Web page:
Selenium in Freshwater 2016 Fact Sheet (2016).
11
A.D. Lemly, Guidelines for evaluating selenium data from aquatic monitoring and assessment studies, 28
Environmental Monitoring and Assessment 83-100 (1993); A.D. Lemly, Symptoms and implications of selenium
toxicity in fish: The Belews Lake case example, 57 Aquatic Toxicology 39-49 (2002).
12
U.S. EPA, Office of Water, Publn No. EPA-440/5-80-074, Ambient Water Quality Criteria for Thallium (1980).
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chemical concentrations and demonstrated toxic effects in fish and other aquatic life, and

aquatic-dependent wildlife such as crayfish, frogs, toads, salamanders, turtles, waterfowl,

insectivorous and fish-eating birds. The measured chemical concentrations used in this protocol

are the maximum concentrations observed in the dataas opposed to average concentrations.

This is consistent with the real-world exposure scenarios of fish and wildlife in coal ash polluted

ecosystems. The ratings are reflective of both waterborne and dietary exposure, and of both

acute and chronic duration.

30. Five degrees of hazard are possible: high, moderate, low, minimal, and none. High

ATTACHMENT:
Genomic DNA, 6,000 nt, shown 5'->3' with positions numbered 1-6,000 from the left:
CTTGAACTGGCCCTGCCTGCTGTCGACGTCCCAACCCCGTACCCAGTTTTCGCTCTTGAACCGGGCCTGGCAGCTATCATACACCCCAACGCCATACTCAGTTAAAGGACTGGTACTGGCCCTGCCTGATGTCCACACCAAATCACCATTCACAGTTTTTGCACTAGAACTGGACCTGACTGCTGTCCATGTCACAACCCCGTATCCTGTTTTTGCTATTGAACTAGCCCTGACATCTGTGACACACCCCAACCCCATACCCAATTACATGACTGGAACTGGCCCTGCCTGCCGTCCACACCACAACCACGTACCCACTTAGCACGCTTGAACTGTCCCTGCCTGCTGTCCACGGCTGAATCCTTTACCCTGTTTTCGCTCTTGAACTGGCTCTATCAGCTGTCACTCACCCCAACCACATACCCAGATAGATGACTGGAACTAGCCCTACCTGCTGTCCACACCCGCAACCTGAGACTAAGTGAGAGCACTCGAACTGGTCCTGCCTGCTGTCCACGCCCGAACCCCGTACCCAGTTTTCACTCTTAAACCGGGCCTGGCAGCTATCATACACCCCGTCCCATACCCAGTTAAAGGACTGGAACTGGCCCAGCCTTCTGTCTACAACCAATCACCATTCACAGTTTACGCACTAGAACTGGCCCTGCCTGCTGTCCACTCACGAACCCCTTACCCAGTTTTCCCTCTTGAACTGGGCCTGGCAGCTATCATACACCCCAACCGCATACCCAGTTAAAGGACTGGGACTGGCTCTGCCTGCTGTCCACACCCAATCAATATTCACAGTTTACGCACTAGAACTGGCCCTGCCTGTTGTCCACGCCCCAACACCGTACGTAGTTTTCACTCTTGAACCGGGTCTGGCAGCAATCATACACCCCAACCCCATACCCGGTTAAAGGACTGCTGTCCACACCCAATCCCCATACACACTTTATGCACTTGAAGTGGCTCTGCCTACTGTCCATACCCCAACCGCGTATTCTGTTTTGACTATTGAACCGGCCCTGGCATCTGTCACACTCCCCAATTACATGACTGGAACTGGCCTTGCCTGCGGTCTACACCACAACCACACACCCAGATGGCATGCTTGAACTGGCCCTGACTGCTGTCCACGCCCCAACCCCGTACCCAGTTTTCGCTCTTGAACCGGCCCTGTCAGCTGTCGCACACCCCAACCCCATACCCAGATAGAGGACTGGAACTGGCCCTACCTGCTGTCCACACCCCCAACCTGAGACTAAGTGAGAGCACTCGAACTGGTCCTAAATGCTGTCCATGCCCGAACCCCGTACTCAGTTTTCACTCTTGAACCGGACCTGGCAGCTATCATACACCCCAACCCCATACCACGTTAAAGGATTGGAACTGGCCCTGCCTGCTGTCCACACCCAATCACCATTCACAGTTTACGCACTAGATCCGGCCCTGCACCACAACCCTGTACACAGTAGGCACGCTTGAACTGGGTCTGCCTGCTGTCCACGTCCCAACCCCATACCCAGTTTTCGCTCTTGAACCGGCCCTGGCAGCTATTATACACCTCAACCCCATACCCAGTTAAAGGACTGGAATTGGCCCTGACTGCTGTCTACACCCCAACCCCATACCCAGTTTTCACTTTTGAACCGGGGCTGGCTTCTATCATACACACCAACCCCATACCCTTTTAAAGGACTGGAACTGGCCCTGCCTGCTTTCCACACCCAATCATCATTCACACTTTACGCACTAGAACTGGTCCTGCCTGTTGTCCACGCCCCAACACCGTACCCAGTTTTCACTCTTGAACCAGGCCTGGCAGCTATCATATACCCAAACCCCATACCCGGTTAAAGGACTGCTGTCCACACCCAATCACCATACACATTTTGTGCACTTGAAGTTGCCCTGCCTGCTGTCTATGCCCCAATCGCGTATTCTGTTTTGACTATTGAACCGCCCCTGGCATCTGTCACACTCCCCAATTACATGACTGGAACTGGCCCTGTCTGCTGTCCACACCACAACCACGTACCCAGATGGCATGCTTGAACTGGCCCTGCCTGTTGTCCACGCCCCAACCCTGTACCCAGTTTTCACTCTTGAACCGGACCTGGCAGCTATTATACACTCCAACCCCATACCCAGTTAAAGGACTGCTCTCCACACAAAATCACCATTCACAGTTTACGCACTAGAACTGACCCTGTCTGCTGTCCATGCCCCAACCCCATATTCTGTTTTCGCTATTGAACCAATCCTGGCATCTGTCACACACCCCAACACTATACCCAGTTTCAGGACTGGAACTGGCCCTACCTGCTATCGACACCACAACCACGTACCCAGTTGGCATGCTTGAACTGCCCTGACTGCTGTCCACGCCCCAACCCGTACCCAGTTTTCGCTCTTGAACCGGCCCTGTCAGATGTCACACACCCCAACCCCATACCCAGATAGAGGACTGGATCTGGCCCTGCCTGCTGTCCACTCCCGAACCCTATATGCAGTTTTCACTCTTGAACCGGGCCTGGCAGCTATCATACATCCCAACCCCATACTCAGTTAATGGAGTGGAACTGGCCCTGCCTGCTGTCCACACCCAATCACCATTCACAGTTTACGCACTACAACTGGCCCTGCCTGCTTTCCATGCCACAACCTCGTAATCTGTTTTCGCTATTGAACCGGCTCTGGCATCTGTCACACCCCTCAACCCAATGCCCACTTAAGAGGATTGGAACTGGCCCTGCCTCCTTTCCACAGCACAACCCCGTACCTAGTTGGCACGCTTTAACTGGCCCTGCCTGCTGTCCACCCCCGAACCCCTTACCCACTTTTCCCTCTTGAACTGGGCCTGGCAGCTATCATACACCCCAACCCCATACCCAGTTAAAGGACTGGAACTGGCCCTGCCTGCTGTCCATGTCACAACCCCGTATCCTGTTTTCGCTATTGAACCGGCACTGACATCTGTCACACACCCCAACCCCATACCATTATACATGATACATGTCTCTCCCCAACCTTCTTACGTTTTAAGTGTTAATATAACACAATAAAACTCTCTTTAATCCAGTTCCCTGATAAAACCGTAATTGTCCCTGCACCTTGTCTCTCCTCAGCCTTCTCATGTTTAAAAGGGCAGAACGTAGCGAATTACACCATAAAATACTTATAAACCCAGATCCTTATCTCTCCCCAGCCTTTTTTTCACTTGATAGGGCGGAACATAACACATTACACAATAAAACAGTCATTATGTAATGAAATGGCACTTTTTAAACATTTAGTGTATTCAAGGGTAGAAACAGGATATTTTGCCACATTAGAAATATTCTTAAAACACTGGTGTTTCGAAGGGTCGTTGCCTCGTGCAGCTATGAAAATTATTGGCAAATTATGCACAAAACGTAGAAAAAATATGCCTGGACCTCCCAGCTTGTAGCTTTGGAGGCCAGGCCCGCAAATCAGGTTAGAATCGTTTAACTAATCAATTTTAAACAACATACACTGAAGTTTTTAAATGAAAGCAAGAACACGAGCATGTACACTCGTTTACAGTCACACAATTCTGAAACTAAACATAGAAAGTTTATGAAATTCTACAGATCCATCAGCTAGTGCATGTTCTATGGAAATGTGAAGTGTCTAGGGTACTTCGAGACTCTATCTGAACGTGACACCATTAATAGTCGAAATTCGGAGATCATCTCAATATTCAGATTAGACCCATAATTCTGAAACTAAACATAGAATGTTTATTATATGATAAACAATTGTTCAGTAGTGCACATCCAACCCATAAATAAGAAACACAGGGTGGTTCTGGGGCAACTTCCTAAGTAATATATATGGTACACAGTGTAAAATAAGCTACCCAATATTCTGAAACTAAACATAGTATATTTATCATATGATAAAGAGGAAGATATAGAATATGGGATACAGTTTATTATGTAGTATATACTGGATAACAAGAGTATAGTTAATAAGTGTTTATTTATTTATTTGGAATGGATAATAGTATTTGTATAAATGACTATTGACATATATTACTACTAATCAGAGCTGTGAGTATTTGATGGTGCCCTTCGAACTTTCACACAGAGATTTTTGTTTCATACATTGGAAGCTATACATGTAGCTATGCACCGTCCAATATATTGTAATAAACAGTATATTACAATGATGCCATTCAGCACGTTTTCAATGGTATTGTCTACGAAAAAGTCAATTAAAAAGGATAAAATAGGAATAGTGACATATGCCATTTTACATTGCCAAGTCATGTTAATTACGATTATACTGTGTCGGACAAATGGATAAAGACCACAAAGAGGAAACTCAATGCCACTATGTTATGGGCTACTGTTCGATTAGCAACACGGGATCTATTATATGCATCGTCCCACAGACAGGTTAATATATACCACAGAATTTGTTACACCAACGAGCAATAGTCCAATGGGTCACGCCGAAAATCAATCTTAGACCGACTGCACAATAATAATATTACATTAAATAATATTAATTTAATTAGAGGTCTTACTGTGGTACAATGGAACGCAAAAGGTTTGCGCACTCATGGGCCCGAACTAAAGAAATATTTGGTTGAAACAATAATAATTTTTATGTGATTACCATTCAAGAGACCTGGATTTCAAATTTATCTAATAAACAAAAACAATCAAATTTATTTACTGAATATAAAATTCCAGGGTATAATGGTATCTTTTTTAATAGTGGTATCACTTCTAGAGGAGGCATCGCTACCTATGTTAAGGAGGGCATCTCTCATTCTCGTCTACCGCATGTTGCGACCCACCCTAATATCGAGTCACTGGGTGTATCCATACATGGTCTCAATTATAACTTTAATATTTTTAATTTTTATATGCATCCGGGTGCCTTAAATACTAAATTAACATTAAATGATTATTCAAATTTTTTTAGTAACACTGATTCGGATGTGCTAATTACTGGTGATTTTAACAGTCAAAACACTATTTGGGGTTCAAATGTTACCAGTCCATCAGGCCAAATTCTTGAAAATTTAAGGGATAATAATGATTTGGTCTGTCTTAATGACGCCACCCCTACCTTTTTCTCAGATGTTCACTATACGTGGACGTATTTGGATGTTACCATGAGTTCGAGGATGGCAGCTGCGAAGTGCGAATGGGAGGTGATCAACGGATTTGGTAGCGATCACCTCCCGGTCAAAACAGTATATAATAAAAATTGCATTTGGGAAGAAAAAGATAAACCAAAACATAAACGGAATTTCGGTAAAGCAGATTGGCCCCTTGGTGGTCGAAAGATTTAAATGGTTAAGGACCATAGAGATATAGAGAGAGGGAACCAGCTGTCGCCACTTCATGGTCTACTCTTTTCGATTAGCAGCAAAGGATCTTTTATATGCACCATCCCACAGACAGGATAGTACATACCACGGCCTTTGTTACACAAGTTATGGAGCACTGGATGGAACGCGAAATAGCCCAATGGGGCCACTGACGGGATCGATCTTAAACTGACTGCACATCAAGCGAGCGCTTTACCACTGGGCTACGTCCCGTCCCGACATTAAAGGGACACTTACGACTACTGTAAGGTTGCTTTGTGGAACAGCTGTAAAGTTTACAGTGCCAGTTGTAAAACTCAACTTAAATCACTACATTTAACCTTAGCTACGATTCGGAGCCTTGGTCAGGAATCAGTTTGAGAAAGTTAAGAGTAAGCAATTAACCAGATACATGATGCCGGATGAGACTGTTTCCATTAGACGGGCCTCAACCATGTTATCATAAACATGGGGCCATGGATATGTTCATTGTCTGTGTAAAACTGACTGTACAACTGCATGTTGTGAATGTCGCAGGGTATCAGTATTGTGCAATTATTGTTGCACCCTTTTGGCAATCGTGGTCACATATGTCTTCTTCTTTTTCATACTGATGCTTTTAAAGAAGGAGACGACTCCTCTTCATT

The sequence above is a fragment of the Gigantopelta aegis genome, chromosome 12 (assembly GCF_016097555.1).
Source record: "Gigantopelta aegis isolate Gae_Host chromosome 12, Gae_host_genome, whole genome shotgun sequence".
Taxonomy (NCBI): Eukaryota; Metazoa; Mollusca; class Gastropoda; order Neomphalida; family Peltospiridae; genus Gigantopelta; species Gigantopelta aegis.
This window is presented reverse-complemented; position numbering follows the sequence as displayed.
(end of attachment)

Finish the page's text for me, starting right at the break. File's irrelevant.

hazard indicates that pollutant concentrations equal or exceed acute or chronic toxic levels.

Moderate hazard indicates that pollutant concentrations equal or exceed one-half of the chronic

toxic levels. Minimal hazard indicates that pollutant concentrations are elevated above

background or reference conditions in unpolluted habitats but do not reach one-fourth of the

chronic toxic levels. No hazard indicates that concentrations are not elevated above background

or reference water quality conditions. The hazard ratings appear in Table 2.

Table 2. Maximum concentrationa of contaminants measured in surface water (S), groundwater (G),
and sediments at E.W Brown Generating Station and/or receiving waters (Herrington Lake), and
corresponding hazard ratings.

Element and Measured Hazard Rating Data Sourceb

Source Concentration High Moderate Low Minimal None

Arsenic, S-water 340 X L

G-water >150 X KU

sediment 180 X L

Cadmium, S-water <0.03 X L

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G-water <5 X KU

sediment 5 X L

Chromium, S-water 2.5 X KU

G-water 2.5 X KU

sediment 36 X L